But let's talk about Dante. If you’re looking for a drinking game to play while watching this film, try taking a shot every time Momoa stretches his arms out in a Jesus Christ-like pose like he’s celebrating a victory he hasn’t actually won yet. Take another shot every time he puts on feminine airs, thinking he’s making everyone uncomfortable. I’ve been genuinely shocked to see the positive reaction to Momoa’s Dante performance. He’s in no way threatening or smart or witty; he’s just annoying, and maybe that’s this goal. I guess it’s interesting that he’s at least trying for a different tone than the F&F villains of the past, but what he’s doing is so obvious and dull, I couldn’t wait for him to leave the screen. He’s acting sociopathic without being sociopathic, and there are few things worse than seeing someone try so hard and achieve nothing.

I didn’t put a stopwatch to it, but Fast X also seems to have fewer car chases than any of the other films (if you don’t count the car chases that are replayed from previous films), which isn’t necessarily a bad thing, since the face-to-face fight scenes and foot chases are actually pretty spectacular. And the movie does its fair share of globe trotting, from Los Angeles and London to the streets and catacombs of Rome and back to Rio, with brief stops in Portugal and even the Antarctic. And all along the way, Dante just threatens to kill a new vital member of Dom’s “family,” and Dom races to save them knowing full well he’s walking into a trap. And perhaps even bolder than some of the surprises at the end of the film, Fast X actually does something I don’t think has been done before in a F&F movie: it ends on a cliffhanger, one where it appears many of our favorite characters are either dead or about to be.

Fast X is a retread in many ways, not just because it rewinds the story to five movies earlier. I miss the days when the team had an actual mission that didn’t involve some personal vendetta against them. As much as they try, these movies have never done well conveying emotions (except when Walker died, which they didn’t actually acknowledge with his Brian character). Constantly threatening Dom’s people has gotten old and only really results in Diesel scowling his familiar scowl every time. There are a handful of Oscar winners in this franchise’s regular rotation, so let them act, for Christ’s sake.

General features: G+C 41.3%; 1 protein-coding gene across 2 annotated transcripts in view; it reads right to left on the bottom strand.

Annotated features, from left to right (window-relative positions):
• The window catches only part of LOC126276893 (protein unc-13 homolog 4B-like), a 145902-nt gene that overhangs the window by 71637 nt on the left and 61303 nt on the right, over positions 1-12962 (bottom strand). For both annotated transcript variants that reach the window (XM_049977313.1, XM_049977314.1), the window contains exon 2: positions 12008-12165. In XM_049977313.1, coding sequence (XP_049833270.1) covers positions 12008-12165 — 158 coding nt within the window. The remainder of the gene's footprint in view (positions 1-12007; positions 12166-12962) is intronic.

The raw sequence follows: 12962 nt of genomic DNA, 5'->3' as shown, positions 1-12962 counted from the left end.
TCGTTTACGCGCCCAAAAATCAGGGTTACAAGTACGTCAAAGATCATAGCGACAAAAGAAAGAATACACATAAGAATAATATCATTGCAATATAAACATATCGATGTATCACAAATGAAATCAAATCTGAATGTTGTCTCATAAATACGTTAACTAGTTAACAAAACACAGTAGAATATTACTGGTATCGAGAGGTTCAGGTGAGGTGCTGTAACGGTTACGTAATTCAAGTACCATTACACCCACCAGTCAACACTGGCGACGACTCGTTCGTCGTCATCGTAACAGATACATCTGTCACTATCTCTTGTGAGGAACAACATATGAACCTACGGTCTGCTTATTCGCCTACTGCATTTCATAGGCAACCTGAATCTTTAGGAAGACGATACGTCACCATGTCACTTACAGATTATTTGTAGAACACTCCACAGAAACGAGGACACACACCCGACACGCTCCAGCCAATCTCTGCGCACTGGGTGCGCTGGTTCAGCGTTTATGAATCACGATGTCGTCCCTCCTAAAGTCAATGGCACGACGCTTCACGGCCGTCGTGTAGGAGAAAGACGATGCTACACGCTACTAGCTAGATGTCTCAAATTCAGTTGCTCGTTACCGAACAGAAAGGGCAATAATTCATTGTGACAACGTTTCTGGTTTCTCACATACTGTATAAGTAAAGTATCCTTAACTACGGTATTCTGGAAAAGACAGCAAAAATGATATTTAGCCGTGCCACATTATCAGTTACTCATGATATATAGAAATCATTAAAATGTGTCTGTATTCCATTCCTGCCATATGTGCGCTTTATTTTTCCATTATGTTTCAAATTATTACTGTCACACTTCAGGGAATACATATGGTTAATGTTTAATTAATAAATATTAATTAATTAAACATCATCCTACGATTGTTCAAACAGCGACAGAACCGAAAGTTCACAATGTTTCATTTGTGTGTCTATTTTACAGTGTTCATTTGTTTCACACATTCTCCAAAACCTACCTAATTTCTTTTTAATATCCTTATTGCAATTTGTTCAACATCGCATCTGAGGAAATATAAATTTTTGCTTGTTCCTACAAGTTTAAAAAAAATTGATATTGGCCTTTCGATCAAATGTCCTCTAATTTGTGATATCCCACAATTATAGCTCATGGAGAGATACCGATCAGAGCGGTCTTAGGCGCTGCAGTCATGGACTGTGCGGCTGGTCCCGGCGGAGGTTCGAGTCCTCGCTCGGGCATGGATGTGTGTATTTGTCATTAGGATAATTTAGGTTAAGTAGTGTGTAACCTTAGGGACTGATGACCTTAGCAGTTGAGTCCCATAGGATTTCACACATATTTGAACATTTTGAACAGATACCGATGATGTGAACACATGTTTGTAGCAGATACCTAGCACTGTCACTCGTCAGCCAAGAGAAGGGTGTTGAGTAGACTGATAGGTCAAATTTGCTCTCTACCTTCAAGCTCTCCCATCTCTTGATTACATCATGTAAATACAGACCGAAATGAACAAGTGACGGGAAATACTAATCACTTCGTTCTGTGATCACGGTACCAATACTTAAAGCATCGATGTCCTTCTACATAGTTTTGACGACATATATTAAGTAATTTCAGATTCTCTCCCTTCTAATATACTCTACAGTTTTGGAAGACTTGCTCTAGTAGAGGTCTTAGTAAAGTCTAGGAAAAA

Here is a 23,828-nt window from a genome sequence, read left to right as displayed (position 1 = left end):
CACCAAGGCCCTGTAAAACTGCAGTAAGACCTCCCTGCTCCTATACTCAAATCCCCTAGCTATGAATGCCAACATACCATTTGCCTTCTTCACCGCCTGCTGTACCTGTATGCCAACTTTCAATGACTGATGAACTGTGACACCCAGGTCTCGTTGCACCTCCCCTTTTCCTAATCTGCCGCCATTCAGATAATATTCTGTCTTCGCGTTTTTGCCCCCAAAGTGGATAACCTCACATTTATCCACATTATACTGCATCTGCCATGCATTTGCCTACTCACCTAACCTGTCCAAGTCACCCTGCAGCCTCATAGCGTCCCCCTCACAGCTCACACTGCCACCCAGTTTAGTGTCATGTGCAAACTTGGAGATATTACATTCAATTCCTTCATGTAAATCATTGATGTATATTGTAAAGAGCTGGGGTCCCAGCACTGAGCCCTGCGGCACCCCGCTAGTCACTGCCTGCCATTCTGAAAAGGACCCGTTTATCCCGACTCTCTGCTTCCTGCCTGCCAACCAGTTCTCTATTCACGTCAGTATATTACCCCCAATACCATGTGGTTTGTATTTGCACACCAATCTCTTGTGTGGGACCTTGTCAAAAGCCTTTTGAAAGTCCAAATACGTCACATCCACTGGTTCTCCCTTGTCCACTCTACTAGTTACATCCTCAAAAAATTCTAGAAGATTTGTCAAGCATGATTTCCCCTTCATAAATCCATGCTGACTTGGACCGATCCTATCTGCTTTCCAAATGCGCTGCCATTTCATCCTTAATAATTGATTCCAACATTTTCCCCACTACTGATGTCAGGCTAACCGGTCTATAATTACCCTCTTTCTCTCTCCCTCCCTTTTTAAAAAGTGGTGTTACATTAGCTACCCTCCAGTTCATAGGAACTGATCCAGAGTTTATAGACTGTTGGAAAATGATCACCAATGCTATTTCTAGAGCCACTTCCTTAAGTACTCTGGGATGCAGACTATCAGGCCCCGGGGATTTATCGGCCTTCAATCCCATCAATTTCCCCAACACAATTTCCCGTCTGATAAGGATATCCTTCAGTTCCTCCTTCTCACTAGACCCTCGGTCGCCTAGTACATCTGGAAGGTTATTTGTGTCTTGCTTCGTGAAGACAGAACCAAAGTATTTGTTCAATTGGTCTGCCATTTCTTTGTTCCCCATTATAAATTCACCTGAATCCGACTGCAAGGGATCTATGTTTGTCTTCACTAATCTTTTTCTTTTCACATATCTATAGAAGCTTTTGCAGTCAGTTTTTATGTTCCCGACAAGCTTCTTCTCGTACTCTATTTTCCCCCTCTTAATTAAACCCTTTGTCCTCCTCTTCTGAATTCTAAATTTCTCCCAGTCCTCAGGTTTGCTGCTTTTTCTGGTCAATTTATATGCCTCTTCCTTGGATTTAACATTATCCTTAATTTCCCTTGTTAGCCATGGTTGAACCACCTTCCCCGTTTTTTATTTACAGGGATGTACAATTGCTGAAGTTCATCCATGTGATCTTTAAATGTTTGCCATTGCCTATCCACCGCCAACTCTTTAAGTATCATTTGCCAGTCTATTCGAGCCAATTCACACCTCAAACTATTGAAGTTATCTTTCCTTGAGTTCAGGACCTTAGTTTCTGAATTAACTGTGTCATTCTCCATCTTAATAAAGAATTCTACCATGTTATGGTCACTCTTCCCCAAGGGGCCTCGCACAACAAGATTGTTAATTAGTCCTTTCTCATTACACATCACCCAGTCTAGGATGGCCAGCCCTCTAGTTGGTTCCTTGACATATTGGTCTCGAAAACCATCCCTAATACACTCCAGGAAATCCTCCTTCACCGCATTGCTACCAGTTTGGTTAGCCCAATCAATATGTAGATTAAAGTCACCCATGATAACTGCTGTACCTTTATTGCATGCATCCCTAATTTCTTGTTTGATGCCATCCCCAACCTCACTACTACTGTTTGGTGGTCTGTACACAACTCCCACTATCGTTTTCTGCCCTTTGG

All that being said, I’m genuinely curious to see how they wrap this series up in two years (or whenever), because I suspect they’re going to go for broke as far as the insane stunts. A guy can dream. As long as you keep your expectations low with Fast X, you won’t come out as disappointed as I was with this fairly crowded and standard-issue entry.

The film is now playing in theaters.

Did you enjoy this post? Please consider supporting Third Coast Review’s arts and culture coverage by making a donation. Choose the amount that works best for you, and know how much we appreciate your support! 

Picture of the author
Steve Prokopy

Steve Prokopy is chief film critic for the Chicago-based arts outlet Third Coast Review. For nearly 20 years, he was the Chicago editor for Ain’t It Cool News, where he contributed film reviews and filmmaker/actor interviews under the name “Capone.” Currently, he’s a frequent contributor at /Film ( and Backstory Magazine. He is also the public relations director for Chicago's independently owned Music Box Theatre, and holds the position of Vice President for the Chicago Film Critics Association. In addition, he is a programmer for the Chicago Critics Film Festival, which has been one of the city's most anticipated festivals since 2013.